EARLY INTERVENTION IN ALZHEIMER’S DISEASE

Interventions including changes to diet, exercise, cognitive training, and vascular risk monitoring may make a difference for individuals at risk of cognitive decline.1

Diagnosis of MCI due to AD is an opportunity for potentially meaningful interventions

Doctors have access to a range of evidence-based early interventions after diagnosis of mild cognitive impairment (MCI) due to Alzheimer’s disease (AD). Early diagnosis also provides the opportunity to prepare financial and end-of-life plans while cognitive impairment remains mild.2,3

The current pharmacological landscape for managing patients with Alzheimer’s disease includes symptomatic treatments and treatments for comorbidities such as depression.4

Discover how biomarker confirmation may lead to effective intervention.

Get tips for discussing MCI due to AD diagnosis and biomarker testing options with your patients.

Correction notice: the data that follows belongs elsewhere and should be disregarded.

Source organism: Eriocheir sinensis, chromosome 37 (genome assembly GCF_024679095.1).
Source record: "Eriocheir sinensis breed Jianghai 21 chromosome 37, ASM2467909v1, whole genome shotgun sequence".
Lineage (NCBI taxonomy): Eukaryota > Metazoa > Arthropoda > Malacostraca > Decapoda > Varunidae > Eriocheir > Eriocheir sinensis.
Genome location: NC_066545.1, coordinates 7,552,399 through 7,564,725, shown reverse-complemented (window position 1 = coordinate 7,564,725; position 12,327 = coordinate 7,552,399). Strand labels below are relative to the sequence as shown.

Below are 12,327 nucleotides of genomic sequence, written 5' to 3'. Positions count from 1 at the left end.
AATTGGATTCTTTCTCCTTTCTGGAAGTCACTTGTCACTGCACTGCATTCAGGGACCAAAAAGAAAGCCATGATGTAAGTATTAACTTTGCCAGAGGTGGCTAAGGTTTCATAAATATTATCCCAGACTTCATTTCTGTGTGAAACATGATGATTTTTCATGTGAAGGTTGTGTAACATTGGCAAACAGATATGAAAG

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Nonpharmacological interventions for your patients

IMPLEMENT LIFESTYLE CHANGES1,3

A focus on overall brain health to reduce cognitive decline may include:

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IMPLEMENT LIFESTYLE CHANGES1,3

  • Exercise

  • Smoking cessation

  • Cardiovascular health

  • Low-fat/high vegetable and fruit diets

  • Adequate sleep

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RECOMMEND COGNITIVE AND MENTAL HEALTH INTERVENTIONS1-3

Provide mental stimulation strategies to enhance cognitive function:

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RECOMMEND COGNITIVE AND MENTAL HEALTH INTERVENTIONS1-3

  • Cognitive training and stimulation, reality orientation, and reminiscence therapy may be beneficial for patients with dementia

  • Refer to mental health experts for psychological and behavioral therapies, counseling, and peer support groups

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PLAN FOR A MORE SAFE AND SECURE FUTURE3

Educate patients and caregivers on safety and financial planning considerations: